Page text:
During daytime, it is difficult to see the real colours of the stained glass window.
Outside of the gate, a small procession route led us west towards Nagamachi, the neighborhood famous for its samurai residences.
Before going into the lanes of samurai residences, we reached a small street flanked by a small water channel and stopped by Saint Nicolas, a delightful patisserie and chocolate shop.
Saint Nicolas offers a wide range of chocolate, ice-cream and patisserie.
We decided to sit down for a tea break before ending our day with a visit of the Nomura Clan Samurai Home (武家屋敷跡 野村家).
Finding our way to Nomura Clan Samurai Home (武家屋敷跡 野村家), we wandered around the small lanes of Nagamachi.
Unlike the historical districts in Kyoto, Nagamachi of Kanazawa to us was much more peaceful and saw far less tourists.
For 280 years, many top and middle class samurais lived in Nagamachi near the Kanazawa Castle. Although most mud walls were reconstructed in modern days, the charm of the old samurai era remained.
The Onosho Canal is the oldest waterway in Kanazawa. In the old days, it was a means to carry goods from the harbour to the castle town.
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CHUBU (中部地方) 2018, Japan, 2018.05.25 – 06.03
Day 1: Tokyo (東京)
1.1 TSUKIJI OUTER MARKET (築地場外市場)
1.2 TSUKIJI INNER MARKET (築地中央卸売市場)
1.3 MORI ART MUSEUM (森美術館), 21_21 DESIGN SIGHT & CAFE KITSUNE
Day 2: Matsumoto (松本)& Kamikochi (上高地)
2.1 MATSUMOTO CASTLE (松本城), Matsumoto (松本)
2.2 “ALL ABOUT MY LOVE”, Yayoi Kusama’s Exhibition at Matsumoto City Museum of Art (松本市美術館), Matsumoto (松本)
2.3 MATSUMOTO PERFORMING ARTS CENTER (まつもと市民芸術館), Matsumoto (松本)
2.4 FROM MATSUMOTO (松本) TO KAMIKOCHI (上高地)
2.5 ARRIVAL IN KAMIKOCHI (上高地), Chūbu-Sangaku National Park (中部山岳国立公園)
Day 3: Kamikochi (上高地)
3.1 MORNING WALK IN KAMIKOCHI (上高地), Nagano Prefecture (長野県)
3.2 DAKESAWA HIKE (岳沢), Kamikochi (上高地)
Day 4: Kamikochi (上高地) & Shirahone Onsen (白骨温泉)
4.1 TAISHO POND (大正池), Kamikochi (上高地)
4.2 RETREAT IN THE JAPANESE ALPS, Shirahone Onsen (白骨温泉)
4.3 MOMENTS OF ESCAPE, Tsuruya Ryokan (つるや旅館), Shirahone Onsen (白骨温泉)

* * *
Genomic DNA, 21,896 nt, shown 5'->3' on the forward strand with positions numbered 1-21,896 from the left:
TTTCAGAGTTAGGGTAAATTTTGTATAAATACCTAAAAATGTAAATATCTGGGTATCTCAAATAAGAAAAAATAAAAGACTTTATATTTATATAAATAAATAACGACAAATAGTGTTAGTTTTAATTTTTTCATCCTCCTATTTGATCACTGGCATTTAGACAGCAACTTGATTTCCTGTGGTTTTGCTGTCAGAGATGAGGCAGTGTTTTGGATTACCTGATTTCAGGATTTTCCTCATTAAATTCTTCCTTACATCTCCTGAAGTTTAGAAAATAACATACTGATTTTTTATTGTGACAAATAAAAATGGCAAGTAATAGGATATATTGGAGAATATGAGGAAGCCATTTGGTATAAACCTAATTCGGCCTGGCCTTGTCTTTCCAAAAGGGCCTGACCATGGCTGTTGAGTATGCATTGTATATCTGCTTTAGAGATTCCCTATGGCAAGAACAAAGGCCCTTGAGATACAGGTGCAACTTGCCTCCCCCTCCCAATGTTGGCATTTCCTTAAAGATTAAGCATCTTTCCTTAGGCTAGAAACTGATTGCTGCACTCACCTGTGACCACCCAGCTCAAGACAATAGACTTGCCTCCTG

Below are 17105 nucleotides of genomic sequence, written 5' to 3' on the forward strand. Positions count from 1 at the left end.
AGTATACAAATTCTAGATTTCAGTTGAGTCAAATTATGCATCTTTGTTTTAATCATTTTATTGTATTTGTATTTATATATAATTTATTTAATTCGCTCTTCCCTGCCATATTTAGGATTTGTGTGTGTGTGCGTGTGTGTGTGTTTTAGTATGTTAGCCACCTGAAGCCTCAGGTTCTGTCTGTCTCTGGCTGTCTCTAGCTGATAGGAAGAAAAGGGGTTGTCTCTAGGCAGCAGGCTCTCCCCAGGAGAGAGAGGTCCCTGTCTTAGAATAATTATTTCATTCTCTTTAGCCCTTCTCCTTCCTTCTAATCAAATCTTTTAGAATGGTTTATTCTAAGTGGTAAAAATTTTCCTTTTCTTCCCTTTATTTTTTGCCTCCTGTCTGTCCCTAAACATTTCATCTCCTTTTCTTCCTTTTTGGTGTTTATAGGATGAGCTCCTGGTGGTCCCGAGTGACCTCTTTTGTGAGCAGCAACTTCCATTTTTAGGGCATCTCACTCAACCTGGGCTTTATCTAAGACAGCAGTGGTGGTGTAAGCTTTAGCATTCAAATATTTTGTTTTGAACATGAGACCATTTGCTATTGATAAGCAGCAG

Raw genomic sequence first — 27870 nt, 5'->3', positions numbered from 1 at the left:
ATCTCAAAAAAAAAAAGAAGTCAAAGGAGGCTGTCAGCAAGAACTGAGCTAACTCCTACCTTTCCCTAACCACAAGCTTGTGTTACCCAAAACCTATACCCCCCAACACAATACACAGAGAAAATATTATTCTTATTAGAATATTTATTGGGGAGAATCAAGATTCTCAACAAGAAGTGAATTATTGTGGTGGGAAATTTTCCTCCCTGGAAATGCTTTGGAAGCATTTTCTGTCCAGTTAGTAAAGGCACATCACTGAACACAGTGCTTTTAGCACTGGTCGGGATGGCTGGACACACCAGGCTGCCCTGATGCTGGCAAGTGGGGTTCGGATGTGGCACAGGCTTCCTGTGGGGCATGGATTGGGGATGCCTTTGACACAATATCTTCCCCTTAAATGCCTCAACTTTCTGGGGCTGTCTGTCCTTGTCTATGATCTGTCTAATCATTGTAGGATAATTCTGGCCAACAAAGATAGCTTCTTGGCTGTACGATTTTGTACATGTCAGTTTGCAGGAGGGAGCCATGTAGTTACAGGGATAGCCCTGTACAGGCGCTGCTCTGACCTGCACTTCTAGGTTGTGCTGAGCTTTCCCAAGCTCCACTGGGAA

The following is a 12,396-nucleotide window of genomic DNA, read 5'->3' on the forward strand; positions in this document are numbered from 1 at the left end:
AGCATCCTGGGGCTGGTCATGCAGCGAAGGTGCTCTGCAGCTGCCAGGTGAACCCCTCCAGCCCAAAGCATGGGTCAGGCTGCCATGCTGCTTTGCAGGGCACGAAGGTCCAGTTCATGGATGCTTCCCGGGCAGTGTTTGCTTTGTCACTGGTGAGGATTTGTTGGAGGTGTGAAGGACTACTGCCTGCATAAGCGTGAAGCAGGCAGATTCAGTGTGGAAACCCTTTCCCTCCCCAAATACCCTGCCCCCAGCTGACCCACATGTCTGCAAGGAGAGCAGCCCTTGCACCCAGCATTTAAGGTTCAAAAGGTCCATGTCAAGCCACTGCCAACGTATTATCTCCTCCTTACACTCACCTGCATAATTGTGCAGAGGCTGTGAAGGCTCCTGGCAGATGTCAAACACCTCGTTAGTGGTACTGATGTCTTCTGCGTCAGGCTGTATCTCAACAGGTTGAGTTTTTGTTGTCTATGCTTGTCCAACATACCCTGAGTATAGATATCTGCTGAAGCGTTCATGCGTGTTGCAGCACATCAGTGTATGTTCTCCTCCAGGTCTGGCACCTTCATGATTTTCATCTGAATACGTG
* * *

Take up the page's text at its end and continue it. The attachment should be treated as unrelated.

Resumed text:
Day 5: Hida-Takayama (飛騨高山)
5.1 CITY IN THE MOUNTAINS, Hida-Takayama (飛騨高山)
5.2 HIDA BEEF (飛騨牛), Hida-Takayama (飛騨高山)
5.3 SAKE (日本酒) BREWERIES, Hida-Takayama (飛騨高山)
5.4 YOSHIJIMA HOUSE (吉島家住宅), Hida-Takayama (飛騨高山)
5.5 HIGASHIYAMA WALKING COURSE (東山遊歩道), Hida-Takayama (飛騨高山)
Day 6: Hida-Takayama (飛騨高山), Shirakawa-go (白川郷) & Ainokura (相倉)
6.1 MIYAGAWA MORNING MARKET (宮川朝市), Hida-Takayama (飛騨高山), Gifu Prefecture (岐阜県)
6.2 OGIMACHI IN THE RAIN, Shirakawa-go (白川郷), Gifu Prefecture (岐阜県)
6.3 SOBA, TEMPLE & LOOKOUT, Shirakawa-go (白川郷)
6.4 RAINY AFTERNOON IN AINOKURA (相倉), Gokayama (五箇山)
6.5 GASSHO MINSHUKU, FLOWER BEDS & RICE PADDY FIELDS, Ainokura (相倉), Gokayama (五箇山)
6.6 CROAKING FROGS AND MOONLIGHT REFLECTIONS, Gokayama (五箇山)
Day 7: Kanazawa (金沢)
7.1 DEPARTURE IN THE RAIN, Ainokura (相倉) to Kanazawa (金沢)
7.2 A SEAFOOD PARADISE – OMICHO MARKET (近江町市場)
7.3 D T Suzuki Museum (鈴木大拙館)
7.4 Kenroku-en Garden (兼六園)
7.5 Oyama Shrine (尾山神社) and Nagamachi Samurai District (長町)
7.6 Nomura Samurai House (武家屋敷跡 野村家), Nagamachi Samurai District (長町)
7.7 Sushi Ippei (一平鮨), Katamachi (片町)
Day 8: Kanazawa, Ishikawa Prefecture (金沢, 石川県)
8.1 Iki Iki Tei (いきいき亭) and Higashide Coffee (東出珈琲店), Omicho Market (近江町市場)
8.2 21st Century Museum of Contemporary Art (21世紀美術館)
8.3 Kazuemachi District (主計町茶屋街)
8.4 Higashi Chaya District (東山ひがし茶屋街)
8.5 Kaga Yuzen Toro Nagashi (加賀友禅燈ろう流し), Asano River (浅野川)
8.6 AFTERMATH OF KAGA YUZEN TORO NAGASHI (加賀友禅燈ろう流し)
Day 9 & 10: Tokyo (東京)
9.1 Marunouchi (丸の内) & Nihonbashi (日本橋)
10.1 OEDO ANTIQUE MARKET (大江戸骨董市), Tokyo Forum (東京国際フォーラム)
10.2 FARMER’S MARKET, United Nations University (東京国連大学), Aoyama (青山)
In Hong Kong, redevelopment of an old neighborhood is often a controversial matter, especially when it involves eviction of existing occupants, or replacing an old neighborhood with new residential towers and shopping malls. In recent years there has been public concerns regarding the anticipated relocation of the vendors at Yen Chow Street Hawker Bazaar in Sham Shui Po.
Opening its doors since the 1970s at the intersection of Yen Chow Street and Lai Chi Kok Road, the specialized textile bazaar has been a popular destination for fabric seekers from fashion design students to amateur seamstress throughout the city. The bazaar stalls are laid out in a grid pattern, under patches of roof covering consisted of corrugated metal and nylon sheets. A visit to the bazaar is like a treasure hunt that involves meandering through narrow aisles and flipping through piles of colourful fabrics, bags of buttons and rolls of ribbons at each 3m x 3m vendor stall. The bazaar is chaotic, cramped, dark, and can be stuffy in humid summer days. Despite its resemblance to a shanty town , the bazaar does not deter anyone who determines to hunt for prizable fabrics and accessories in affordable prices, and to enjoy a disappearing shopping culture that emphasizes human interactions. It is the type of old school shopping experience in which friendly and long-lasting relationship between returned customers and vendors can be built up over time.